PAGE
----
Asheville, North Carolina-located post-hardcore/punk band Tongues Of Fire deliver heavy rock, defiant punk, and even hardcore aggression on their upcoming searing Burn My Body Clean EP.
The record will be unleashed on August 27th via Florida-based label Godless America.
New track “Numb” is out today and is anything but. Instead it’s a scorching rager that balances between brooding post-punk rumination and blasts of hardcore fury in the vocals and instrumentation.
It’s the second single being released before the EP drops and a fiery preview (along with visceral lead single “Room”) for the rest of the record from band members Lowell Hobbs (vocals, guitar), Maddie Kendrick (bass), Brett J Kent (guitar, vocals), and Eli Raymer (drums).
Lyrically Burn My Body Clean delves deeply into the stages of grief that follow tremendous loss. Songwriter Lowell Hobbs wrote the songs on the EP after the harrowing passing of his mother who had bravely battled against cancer. The weight of grief and rage leaves a heavy imprint on the songs, but creating the tracks was also a means of catharsis for Hobbs.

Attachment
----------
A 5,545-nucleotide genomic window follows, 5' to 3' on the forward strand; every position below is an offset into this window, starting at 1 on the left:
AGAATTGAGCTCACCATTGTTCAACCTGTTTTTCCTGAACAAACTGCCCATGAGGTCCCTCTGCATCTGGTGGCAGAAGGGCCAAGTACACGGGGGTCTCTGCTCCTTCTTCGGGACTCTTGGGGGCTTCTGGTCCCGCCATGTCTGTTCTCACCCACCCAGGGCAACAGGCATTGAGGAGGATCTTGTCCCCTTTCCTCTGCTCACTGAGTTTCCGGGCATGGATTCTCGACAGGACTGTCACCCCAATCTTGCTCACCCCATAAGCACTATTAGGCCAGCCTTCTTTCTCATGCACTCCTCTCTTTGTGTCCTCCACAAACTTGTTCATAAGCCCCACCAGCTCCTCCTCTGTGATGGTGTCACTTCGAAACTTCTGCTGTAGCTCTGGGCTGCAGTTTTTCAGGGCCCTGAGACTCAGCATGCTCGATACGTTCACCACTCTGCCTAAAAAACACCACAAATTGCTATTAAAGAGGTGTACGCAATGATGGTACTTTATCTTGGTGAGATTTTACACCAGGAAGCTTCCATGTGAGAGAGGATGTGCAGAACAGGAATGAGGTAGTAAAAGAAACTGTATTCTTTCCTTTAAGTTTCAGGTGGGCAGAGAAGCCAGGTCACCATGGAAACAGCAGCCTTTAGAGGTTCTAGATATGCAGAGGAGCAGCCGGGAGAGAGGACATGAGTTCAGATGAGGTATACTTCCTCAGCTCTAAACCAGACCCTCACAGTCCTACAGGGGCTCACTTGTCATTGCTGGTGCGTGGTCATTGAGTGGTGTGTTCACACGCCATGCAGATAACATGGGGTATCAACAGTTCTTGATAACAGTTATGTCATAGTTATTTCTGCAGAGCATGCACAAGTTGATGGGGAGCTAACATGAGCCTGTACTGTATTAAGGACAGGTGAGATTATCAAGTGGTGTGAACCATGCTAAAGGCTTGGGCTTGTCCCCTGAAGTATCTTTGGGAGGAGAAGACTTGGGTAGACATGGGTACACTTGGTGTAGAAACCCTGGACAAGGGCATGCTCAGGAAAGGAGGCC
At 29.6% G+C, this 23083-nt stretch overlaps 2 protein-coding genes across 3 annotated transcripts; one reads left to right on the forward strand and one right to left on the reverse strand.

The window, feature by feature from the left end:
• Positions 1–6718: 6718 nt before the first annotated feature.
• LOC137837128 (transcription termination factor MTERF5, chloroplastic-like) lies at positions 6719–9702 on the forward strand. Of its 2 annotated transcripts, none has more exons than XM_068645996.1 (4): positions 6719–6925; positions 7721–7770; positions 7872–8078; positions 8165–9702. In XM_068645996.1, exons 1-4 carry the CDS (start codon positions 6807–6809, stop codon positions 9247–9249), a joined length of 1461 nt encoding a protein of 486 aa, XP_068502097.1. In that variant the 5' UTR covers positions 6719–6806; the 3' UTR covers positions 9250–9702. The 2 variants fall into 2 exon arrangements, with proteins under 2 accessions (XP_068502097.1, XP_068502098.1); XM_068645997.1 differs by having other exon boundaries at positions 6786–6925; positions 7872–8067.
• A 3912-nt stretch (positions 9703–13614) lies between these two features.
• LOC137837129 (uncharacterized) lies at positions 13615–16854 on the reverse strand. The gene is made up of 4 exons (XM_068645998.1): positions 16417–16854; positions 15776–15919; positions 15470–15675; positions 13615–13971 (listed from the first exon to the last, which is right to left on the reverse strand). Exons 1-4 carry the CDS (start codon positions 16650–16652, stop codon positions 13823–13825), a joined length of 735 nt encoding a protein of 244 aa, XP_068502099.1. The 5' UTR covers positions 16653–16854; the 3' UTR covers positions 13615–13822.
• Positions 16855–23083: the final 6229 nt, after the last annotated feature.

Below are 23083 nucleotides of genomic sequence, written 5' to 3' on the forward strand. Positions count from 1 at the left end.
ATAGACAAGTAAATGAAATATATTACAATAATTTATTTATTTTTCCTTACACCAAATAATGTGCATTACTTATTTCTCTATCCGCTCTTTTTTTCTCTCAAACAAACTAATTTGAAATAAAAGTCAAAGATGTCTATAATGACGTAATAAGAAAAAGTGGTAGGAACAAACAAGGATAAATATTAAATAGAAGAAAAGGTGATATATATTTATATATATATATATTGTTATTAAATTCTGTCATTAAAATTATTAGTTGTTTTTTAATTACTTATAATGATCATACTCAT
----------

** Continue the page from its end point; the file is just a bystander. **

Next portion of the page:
Burn My Body Clean was produced by the notable Dan Dixon and recorded live in the studio over the course of two action-packed days. Hobbs’ mother lives on in the hearts and minds of those who knew her, and her ashes also comprise part of the artwork of the EP.
Hobbs explains, “I’d heard about human ashes being used in art and thought it’d be a really amazing way for my mom to be a part of the album because it goes out to her in so many ways. She was a huge supporter of the band and everything I did.”
“I contacted local artist Victoria Arnish who takes care of her ailing mother and we had an instant connection. She understood exactly what I was going for and we’ve spent a lot of time listening to the music, talking and figuring out how to convey what we want to.”
Even without knowing about the poignant backstory that birthed this EP, it’s easy to hear the restless and intricate interplay of vocals and sonics that convey a range of intense emotions on “Numb” and its companions.